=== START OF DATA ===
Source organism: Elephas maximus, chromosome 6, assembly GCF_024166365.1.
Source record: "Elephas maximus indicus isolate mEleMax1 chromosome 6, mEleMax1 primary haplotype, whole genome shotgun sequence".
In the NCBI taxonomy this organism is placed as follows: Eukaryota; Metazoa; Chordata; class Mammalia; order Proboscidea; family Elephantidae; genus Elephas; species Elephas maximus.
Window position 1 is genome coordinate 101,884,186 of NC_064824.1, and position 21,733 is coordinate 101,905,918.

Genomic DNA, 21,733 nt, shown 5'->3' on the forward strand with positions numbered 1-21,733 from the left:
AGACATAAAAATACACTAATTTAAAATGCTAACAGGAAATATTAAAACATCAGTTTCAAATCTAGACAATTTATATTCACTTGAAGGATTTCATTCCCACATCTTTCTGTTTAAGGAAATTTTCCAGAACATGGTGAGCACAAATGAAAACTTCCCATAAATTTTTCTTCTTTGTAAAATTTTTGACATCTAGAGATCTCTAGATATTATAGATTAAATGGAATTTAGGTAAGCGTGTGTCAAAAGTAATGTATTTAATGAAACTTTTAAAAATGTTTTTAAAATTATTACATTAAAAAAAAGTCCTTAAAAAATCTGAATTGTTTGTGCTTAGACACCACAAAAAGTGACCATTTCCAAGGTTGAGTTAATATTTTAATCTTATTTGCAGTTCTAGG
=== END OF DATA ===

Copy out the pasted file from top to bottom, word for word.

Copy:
Source organism: Elephas maximus, chromosome 6, assembly GCF_024166365.1.
Source record: "Elephas maximus indicus isolate mEleMax1 chromosome 6, mEleMax1 primary haplotype, whole genome shotgun sequence".
In the NCBI taxonomy this organism is placed as follows: Eukaryota; Metazoa; Chordata; class Mammalia; order Proboscidea; family Elephantidae; genus Elephas; species Elephas maximus.
Window position 1 is genome coordinate 101,884,186 of NC_064824.1, and position 21,733 is coordinate 101,905,918.

Genomic DNA, 21,733 nt, shown 5'->3' on the forward strand with positions numbered 1-21,733 from the left:
AGACATAAAAATACACTAATTTAAAATGCTAACAGGAAATATTAAAACATCAGTTTCAAATCTAGACAATTTATATTCACTTGAAGGATTTCATTCCCACATCTTTCTGTTTAAGGAAATTTTCCAGAACATGGTGAGCACAAATGAAAACTTCCCATAAATTTTTCTTCTTTGTAAAATTTTTGACATCTAGAGATCTCTAGATATTATAGATTAAATGGAATTTAGGTAAGCGTGTGTCAAAAGTAATGTATTTAATGAAACTTTTAAAAATGTTTTTAAAATTATTACATTAAAAAAAAGTCCTTAAAAAATCTGAATTGTTTGTGCTTAGACACCACAAAAAGTGACCATTTCCAAGGTTGAGTTAATATTTTAATCTTATTTGCAGTTCTAGG